European shares hit three-week lows on Tuesday in volatile trade after Britain's prime minister called for an early election and the first round of France's presidential election loomed.
The pan-European STOXX 600 index was down 0.9 percent, while Britain's FTSE 100 fell 1.3 percent.
The British blue-chip index hit a session-low after Theresa May called for a vote on June 8, saying it was the only way to guarantee political stability as Britain negotiates its way out of the European Union.
A rise in sterling after the announcement weighed on UK equities, though traders said that any weakness in the currency could benefit UK equities going forward.
“We are still bullish on UK equity markets," John Moore, trader at Berkeley Capital, said.
Europe's VSTOXX volatility index hit its highest level since December 2016, with first round of the French presidential elections firmly in focus. France's CAC was down 1.4 percent.
A poll released by Ifop-Fiducial saw centrist Emmanuel Macron leading the first round of the French election with 23 percent, followed closely by far-right Marine Le Pen with 22 percent and far-left Jean-Luc Melenchon with 19.5 percent.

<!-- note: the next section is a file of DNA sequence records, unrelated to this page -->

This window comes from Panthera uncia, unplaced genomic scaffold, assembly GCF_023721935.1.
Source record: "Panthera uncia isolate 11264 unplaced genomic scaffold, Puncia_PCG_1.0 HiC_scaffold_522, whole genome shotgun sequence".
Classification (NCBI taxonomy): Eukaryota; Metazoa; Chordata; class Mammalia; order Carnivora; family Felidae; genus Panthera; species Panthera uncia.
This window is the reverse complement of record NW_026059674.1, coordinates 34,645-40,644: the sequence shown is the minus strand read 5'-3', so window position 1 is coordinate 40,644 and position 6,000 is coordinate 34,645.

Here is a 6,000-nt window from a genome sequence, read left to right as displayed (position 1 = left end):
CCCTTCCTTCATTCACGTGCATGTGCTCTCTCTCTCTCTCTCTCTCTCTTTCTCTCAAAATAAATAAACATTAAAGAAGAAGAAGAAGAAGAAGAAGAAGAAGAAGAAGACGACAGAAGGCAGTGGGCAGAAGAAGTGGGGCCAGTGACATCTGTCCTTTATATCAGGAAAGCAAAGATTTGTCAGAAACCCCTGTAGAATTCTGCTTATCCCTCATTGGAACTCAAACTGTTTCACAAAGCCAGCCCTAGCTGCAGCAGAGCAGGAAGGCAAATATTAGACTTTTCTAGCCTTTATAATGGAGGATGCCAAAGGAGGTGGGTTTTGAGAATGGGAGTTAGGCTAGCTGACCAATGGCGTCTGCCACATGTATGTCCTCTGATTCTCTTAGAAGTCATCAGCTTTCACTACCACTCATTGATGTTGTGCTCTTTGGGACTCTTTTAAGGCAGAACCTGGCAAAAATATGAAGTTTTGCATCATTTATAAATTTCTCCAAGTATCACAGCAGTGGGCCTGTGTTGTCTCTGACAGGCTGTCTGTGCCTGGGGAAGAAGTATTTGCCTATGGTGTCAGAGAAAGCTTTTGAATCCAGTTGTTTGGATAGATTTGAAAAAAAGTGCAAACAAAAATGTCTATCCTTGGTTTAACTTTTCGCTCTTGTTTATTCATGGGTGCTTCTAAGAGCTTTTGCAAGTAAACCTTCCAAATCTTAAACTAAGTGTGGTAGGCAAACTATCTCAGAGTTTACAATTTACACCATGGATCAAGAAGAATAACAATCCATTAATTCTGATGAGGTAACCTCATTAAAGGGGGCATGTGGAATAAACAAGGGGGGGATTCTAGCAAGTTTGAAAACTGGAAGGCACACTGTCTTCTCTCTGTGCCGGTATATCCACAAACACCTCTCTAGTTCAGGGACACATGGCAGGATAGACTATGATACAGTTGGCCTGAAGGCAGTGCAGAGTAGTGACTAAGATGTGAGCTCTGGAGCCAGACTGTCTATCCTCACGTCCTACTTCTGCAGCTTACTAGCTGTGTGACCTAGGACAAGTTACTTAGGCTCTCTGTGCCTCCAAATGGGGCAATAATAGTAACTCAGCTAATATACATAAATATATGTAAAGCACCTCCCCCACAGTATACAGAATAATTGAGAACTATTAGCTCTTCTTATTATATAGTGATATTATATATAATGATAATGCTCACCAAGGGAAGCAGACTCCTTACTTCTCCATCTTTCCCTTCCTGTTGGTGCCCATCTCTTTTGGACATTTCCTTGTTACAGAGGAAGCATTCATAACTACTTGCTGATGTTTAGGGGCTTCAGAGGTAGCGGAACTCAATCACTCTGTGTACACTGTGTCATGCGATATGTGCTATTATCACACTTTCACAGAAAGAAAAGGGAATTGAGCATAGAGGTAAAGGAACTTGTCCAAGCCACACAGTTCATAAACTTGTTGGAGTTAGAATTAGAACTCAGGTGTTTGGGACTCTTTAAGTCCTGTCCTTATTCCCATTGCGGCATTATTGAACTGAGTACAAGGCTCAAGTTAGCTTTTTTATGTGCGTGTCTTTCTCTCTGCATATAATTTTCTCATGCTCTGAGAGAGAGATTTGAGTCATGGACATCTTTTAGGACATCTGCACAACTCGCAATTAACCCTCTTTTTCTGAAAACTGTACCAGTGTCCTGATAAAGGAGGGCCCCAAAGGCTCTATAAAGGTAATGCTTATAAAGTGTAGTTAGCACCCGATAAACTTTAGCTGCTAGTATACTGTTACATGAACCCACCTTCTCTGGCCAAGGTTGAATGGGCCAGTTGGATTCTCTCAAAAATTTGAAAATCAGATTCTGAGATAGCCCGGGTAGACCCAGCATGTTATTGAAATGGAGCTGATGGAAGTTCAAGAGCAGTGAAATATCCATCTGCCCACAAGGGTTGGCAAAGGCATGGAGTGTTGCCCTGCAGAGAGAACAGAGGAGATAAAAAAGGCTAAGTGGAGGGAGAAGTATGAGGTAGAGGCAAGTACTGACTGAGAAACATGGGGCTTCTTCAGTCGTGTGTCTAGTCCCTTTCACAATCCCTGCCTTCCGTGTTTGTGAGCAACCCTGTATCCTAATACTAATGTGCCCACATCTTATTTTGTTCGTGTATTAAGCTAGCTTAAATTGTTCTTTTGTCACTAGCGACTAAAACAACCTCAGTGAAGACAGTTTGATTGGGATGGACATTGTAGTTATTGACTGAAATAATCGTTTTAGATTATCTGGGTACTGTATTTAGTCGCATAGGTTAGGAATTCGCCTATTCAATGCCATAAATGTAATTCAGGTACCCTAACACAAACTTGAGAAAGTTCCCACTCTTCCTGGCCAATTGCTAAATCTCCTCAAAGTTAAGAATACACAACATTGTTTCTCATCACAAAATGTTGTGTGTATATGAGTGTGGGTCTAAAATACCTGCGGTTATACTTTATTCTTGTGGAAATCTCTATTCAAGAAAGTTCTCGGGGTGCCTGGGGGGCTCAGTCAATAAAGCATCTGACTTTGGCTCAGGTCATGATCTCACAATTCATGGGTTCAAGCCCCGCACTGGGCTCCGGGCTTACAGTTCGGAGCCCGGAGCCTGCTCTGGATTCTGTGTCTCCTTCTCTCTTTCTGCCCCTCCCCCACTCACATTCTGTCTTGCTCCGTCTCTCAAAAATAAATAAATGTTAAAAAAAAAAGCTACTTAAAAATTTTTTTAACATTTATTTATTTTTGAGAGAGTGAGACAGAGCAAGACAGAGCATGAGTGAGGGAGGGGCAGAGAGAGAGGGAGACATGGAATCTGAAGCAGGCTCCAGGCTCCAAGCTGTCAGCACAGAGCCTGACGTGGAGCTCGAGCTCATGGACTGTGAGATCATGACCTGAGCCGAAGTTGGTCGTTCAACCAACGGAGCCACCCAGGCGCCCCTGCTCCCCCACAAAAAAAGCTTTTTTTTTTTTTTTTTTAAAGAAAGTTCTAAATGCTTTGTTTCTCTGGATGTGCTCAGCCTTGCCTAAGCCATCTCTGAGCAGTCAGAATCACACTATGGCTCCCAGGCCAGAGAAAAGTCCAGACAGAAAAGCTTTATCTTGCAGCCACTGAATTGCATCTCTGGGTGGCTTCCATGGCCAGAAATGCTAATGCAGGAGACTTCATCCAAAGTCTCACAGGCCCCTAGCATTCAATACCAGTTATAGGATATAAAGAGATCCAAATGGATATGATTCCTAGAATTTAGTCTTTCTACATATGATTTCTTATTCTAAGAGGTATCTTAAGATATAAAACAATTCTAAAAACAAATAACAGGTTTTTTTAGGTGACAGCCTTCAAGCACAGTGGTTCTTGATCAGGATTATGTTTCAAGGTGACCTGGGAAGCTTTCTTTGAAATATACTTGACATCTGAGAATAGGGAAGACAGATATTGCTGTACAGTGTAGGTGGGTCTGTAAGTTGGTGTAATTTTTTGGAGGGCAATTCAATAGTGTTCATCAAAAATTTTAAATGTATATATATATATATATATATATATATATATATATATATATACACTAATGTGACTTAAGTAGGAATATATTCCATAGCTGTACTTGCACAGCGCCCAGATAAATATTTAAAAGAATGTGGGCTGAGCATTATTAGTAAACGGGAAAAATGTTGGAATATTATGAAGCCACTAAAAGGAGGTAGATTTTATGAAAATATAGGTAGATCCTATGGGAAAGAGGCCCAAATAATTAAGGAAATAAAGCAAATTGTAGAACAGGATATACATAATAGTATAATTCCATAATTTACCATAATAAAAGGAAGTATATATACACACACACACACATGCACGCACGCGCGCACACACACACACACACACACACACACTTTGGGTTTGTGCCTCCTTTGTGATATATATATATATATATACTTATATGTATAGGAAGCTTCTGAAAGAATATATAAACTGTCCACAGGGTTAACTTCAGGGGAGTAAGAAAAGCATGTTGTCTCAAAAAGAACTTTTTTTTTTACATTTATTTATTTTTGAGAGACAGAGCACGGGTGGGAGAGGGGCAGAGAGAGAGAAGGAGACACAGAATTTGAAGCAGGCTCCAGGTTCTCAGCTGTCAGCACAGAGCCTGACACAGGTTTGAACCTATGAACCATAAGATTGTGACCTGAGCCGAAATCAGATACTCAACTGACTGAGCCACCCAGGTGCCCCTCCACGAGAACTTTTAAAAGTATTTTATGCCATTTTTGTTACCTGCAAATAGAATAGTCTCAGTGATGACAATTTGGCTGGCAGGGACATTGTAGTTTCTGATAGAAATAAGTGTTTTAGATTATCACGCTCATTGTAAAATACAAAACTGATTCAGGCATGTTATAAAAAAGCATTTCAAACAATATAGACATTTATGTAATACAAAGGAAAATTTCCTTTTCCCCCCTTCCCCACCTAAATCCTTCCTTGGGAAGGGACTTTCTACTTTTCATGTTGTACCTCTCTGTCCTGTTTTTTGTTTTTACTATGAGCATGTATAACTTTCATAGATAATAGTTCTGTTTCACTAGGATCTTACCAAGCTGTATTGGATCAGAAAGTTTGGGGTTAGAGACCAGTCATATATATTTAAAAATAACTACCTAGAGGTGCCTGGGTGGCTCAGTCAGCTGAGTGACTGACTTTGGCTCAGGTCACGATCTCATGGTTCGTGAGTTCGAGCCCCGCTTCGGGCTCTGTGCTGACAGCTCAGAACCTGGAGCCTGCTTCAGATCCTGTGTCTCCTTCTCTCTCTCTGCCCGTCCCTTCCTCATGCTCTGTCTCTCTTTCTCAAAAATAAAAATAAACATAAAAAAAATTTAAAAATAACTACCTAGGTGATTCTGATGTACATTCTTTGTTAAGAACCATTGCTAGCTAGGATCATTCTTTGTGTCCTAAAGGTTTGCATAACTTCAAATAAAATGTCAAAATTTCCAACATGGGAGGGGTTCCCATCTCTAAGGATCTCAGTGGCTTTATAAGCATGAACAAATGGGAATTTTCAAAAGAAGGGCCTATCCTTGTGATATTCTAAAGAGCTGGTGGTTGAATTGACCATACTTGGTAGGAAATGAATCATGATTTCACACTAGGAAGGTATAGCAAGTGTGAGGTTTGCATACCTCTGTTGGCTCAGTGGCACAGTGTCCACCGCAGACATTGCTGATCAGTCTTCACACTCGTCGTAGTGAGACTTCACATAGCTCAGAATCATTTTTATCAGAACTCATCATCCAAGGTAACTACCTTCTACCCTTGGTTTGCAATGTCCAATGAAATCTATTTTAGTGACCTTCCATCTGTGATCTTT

The basic resources sector was the biggest sectoral faller, down 2.8 percent, with analysts saying a slump in iron ore prices was weighing on miners.
Shares in steel miner ArcelorMittal, Anglo American and BHP Billiton fell 3.7 to 6.6 percent.
Oil & gas shares also fell 1.8 percent as the price of oil edged down following an expected climb in US output.
Oil firms Statoil and BP declined 3.6 percent and 2.9 percent respectively.
Jeweler Pandora was the worst performing stock on the STOXX 600, down over 8 percent at its lowest level since August 2015 after Nordic broker Carnegie downgraded the stock to "hold" from "buy".